Armed with the new profile and the kickstart file for OpenSCAP, customers can check whether their systems are STIG-compliant. And not only that: The scap-security-guide packages also include a profile and the appropriate kickstart files for the Essential Eight policy of the Australian Cyber Security Center (ACSC).

In RHEL 8.2, users of the Podman container software, which – in contrast to Docker – does not require root privileges or a daemon, can use the oscap-podman tool to scan containers with OpenSCAP to identify security holes and check compliance.

SELinux Extension

Numerous other changes affect SELinux and the associated tools and types. udica, a tool introduced with RHEL 8.2, generates SELinux security policies specifically adapted to containers. If a container reports an access denial caused by udica, udica will change the associated policy if desired. In this case, the admin adds the new rule via the parameter -a or --append-rules.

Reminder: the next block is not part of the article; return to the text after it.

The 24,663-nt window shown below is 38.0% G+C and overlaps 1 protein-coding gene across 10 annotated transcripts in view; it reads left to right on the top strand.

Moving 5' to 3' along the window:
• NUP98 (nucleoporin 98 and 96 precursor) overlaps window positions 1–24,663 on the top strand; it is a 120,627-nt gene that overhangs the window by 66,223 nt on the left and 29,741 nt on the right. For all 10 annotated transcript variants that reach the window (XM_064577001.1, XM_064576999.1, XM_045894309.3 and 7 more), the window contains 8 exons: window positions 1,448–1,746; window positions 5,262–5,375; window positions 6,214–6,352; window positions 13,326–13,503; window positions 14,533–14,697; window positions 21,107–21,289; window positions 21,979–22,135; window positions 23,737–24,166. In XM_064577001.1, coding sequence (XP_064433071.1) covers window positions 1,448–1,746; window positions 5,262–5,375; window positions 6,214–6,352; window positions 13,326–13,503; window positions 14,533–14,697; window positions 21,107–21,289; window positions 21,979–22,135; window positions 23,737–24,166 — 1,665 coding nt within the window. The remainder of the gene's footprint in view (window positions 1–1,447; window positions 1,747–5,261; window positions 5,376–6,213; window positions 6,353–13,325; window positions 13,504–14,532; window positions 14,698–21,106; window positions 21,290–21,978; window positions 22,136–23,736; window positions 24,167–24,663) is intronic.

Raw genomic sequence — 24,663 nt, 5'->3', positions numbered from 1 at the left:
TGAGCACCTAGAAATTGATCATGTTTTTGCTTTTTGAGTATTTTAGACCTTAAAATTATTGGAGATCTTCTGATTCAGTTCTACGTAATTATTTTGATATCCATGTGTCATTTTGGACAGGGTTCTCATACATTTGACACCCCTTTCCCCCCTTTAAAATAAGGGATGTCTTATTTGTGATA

There is also a new setroubleshoot plugin for SELinux. setroubleshoot detects blocked execmem access and gives the admin advice on how to proceed. The setools-gui package was already available in RHEL 7 and is now also on board in RHEL 8.2.

SELinux also manages lvmdbusd, a D-Bus API for the Logical Volume Manager (LVM). Users restricted by SELinux are allowed to manage user session services themselves starting in RHEL 8.2, for example, by running the systemctl --user command. The semanage port tool no longer exclusively focuses on TCP and UDP ports, but also on Stream Control Transmission Protocol (SCTP) and Datagram Congestion Control Protocol (DCCP) ports.

Further security updates affect the clevis command, which provides admins with information about LUKS-encrypted disks and also decrypts them automatically.

Rsyslog can now communicate with REST interfaces thanks to the omhttp plugin. The audit package has seen an update, as has the Audit subsystem in the kernel. Red Hat has also incorporated changes from the first release candidate of kernel 5.5, including improved search options on remote filesystems. Last but not least, the new release includes updates for sudo and PAM.